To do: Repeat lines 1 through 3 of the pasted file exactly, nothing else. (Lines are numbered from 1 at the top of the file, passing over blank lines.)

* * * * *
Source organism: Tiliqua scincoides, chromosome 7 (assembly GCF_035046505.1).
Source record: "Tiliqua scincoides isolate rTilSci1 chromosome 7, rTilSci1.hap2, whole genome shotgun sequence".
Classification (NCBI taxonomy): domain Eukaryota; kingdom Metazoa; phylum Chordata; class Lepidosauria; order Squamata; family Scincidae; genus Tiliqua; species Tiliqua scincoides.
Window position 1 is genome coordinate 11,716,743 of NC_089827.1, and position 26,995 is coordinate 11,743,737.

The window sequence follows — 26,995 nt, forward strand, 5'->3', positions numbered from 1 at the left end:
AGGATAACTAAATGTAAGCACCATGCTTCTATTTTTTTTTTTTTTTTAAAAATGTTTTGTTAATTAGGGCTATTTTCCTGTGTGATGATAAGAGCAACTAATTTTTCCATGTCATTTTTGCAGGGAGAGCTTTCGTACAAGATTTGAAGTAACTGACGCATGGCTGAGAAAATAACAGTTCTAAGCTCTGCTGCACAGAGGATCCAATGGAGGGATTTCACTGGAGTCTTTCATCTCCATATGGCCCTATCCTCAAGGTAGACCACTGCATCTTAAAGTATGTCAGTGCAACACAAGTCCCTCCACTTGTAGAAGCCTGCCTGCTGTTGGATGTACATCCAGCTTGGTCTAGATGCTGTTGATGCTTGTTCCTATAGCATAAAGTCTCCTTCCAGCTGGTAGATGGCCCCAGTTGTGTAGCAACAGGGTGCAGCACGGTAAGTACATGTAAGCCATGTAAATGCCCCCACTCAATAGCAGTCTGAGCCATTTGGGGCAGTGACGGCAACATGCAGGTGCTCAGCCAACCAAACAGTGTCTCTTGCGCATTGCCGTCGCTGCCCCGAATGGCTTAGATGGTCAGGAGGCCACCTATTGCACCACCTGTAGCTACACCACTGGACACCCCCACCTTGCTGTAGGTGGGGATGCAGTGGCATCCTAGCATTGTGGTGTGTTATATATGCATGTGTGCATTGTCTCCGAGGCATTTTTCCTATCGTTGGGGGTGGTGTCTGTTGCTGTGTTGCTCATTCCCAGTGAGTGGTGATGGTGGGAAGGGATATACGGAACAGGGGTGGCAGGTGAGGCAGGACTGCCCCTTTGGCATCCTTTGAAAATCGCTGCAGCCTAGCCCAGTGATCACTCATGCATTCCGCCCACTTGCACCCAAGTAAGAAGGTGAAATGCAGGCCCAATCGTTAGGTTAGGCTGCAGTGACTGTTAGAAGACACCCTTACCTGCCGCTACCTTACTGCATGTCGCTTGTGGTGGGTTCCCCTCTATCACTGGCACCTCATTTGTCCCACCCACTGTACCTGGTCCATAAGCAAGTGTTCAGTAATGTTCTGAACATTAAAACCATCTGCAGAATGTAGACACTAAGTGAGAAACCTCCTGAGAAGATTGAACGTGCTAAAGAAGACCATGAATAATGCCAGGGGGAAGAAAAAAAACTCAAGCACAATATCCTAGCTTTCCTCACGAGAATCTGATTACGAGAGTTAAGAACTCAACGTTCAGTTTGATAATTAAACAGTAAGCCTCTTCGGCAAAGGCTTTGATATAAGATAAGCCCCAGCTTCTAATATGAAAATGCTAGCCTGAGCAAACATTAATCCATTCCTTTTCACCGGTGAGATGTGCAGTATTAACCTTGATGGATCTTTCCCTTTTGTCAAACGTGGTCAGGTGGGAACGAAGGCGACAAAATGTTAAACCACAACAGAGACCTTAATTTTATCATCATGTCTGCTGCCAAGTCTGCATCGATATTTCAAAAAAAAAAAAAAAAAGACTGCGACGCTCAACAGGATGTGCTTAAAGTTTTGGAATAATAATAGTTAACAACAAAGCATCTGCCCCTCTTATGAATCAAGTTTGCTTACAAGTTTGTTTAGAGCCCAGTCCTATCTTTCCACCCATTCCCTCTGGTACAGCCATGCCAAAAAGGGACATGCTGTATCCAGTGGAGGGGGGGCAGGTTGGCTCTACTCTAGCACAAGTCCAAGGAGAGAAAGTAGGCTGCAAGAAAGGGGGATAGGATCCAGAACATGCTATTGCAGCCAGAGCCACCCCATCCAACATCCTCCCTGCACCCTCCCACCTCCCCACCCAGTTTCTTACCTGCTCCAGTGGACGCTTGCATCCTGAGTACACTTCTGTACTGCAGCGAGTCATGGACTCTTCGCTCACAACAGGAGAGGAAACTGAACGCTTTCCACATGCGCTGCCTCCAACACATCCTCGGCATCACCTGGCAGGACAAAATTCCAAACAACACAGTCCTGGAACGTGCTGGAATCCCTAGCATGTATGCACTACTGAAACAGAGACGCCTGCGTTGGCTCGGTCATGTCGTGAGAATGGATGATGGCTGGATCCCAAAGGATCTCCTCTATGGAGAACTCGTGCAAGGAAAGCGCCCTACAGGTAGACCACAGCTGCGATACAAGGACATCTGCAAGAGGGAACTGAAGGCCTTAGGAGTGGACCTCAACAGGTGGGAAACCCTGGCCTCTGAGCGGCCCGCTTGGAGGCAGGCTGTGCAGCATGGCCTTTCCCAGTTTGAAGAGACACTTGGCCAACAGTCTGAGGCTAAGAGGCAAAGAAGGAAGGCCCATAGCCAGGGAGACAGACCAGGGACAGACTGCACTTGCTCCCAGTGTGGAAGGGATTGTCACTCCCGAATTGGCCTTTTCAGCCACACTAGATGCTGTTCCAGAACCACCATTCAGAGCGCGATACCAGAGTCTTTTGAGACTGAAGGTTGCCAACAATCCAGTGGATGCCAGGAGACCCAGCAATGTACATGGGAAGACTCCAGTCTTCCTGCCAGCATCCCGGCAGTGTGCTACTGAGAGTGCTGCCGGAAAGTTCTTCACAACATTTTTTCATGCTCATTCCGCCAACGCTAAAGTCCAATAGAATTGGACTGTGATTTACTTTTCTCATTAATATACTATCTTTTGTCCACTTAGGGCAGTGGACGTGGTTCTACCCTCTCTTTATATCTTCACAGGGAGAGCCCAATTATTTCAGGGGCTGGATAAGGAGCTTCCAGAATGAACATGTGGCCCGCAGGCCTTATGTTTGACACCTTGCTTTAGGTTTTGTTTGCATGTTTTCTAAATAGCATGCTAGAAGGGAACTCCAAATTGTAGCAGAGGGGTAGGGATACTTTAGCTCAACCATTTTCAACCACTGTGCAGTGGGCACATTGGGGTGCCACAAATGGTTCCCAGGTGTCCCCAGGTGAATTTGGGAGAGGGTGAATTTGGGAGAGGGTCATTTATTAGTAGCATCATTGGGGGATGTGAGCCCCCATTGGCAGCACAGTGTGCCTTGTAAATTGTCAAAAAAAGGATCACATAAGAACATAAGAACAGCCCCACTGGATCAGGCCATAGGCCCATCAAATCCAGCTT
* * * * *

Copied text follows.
Source organism: Tiliqua scincoides, chromosome 7 (assembly GCF_035046505.1).
Source record: "Tiliqua scincoides isolate rTilSci1 chromosome 7, rTilSci1.hap2, whole genome shotgun sequence".
Classification (NCBI taxonomy): domain Eukaryota; kingdom Metazoa; phylum Chordata; class Lepidosauria; order Squamata; family Scincidae; genus Tiliqua; species Tiliqua scincoides.